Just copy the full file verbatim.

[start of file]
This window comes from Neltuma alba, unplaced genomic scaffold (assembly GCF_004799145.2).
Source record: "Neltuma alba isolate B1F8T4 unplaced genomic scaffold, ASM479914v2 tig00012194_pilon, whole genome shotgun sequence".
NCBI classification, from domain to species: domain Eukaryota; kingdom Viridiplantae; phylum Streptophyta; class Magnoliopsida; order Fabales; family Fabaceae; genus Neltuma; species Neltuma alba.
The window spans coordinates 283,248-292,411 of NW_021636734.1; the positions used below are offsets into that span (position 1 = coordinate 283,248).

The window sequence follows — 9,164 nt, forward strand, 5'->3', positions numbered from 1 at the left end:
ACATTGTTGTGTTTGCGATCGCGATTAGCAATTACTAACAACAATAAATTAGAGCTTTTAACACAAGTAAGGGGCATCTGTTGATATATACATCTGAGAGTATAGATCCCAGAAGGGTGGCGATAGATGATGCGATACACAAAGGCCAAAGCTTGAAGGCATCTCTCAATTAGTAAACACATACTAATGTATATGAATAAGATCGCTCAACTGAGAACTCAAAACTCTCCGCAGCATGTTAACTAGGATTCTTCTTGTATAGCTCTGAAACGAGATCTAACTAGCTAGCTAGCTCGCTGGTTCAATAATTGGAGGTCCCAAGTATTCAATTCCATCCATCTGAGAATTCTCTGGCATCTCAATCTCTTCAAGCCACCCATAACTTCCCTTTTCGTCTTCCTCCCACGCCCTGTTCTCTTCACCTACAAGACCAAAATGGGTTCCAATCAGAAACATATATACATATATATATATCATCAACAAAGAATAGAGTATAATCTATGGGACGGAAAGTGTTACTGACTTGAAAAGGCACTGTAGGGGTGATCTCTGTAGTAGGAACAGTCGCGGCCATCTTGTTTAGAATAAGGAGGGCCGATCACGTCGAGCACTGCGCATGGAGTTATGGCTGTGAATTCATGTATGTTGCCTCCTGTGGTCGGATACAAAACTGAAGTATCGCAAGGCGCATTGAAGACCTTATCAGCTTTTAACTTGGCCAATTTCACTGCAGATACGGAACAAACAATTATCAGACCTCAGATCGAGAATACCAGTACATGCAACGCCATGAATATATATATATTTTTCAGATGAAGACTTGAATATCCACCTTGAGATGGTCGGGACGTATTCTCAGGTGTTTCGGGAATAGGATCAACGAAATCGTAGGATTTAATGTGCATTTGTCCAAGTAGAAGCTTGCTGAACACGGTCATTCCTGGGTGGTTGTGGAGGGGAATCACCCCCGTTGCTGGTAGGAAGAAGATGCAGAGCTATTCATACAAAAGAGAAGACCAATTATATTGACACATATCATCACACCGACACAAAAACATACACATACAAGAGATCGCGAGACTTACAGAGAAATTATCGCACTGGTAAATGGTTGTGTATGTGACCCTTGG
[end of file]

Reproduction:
This window comes from Neltuma alba, unplaced genomic scaffold (assembly GCF_004799145.2).
Source record: "Neltuma alba isolate B1F8T4 unplaced genomic scaffold, ASM479914v2 tig00012194_pilon, whole genome shotgun sequence".
NCBI classification, from domain to species: domain Eukaryota; kingdom Viridiplantae; phylum Streptophyta; class Magnoliopsida; order Fabales; family Fabaceae; genus Neltuma; species Neltuma alba.
The window spans coordinates 283,248-292,411 of NW_021636734.1; the positions used below are offsets into that span (position 1 = coordinate 283,248).

The window sequence follows — 9,164 nt, forward strand, 5'->3', positions numbered from 1 at the left end:
ACATTGTTGTGTTTGCGATCGCGATTAGCAATTACTAACAACAATAAATTAGAGCTTTTAACACAAGTAAGGGGCATCTGTTGATATATACATCTGAGAGTATAGATCCCAGAAGGGTGGCGATAGATGATGCGATACACAAAGGCCAAAGCTTGAAGGCATCTCTCAATTAGTAAACACATACTAATGTATATGAATAAGATCGCTCAACTGAGAACTCAAAACTCTCCGCAGCATGTTAACTAGGATTCTTCTTGTATAGCTCTGAAACGAGATCTAACTAGCTAGCTAGCTCGCTGGTTCAATAATTGGAGGTCCCAAGTATTCAATTCCATCCATCTGAGAATTCTCTGGCATCTCAATCTCTTCAAGCCACCCATAACTTCCCTTTTCGTCTTCCTCCCACGCCCTGTTCTCTTCACCTACAAGACCAAAATGGGTTCCAATCAGAAACATATATACATATATATATATCATCAACAAAGAATAGAGTATAATCTATGGGACGGAAAGTGTTACTGACTTGAAAAGGCACTGTAGGGGTGATCTCTGTAGTAGGAACAGTCGCGGCCATCTTGTTTAGAATAAGGAGGGCCGATCACGTCGAGCACTGCGCATGGAGTTATGGCTGTGAATTCATGTATGTTGCCTCCTGTGGTCGGATACAAAACTGAAGTATCGCAAGGCGCATTGAAGACCTTATCAGCTTTTAACTTGGCCAATTTCACTGCAGATACGGAACAAACAATTATCAGACCTCAGATCGAGAATACCAGTACATGCAACGCCATGAATATATATATATTTTTCAGATGAAGACTTGAATATCCACCTTGAGATGGTCGGGACGTATTCTCAGGTGTTTCGGGAATAGGATCAACGAAATCGTAGGATTTAATGTGCATTTGTCCAAGTAGAAGCTTGCTGAACACGGTCATTCCTGGGTGGTTGTGGAGGGGAATCACCCCCGTTGCTGGTAGGAAGAAGATGCAGAGCTATTCATACAAAAGAGAAGACCAATTATATTGACACATATCATCACACCGACACAAAAACATACACATACAAGAGATCGCGAGACTTACAGAGAAATTATCGCACTGGTAAATGGTTGTGTATGTGACCCTTGG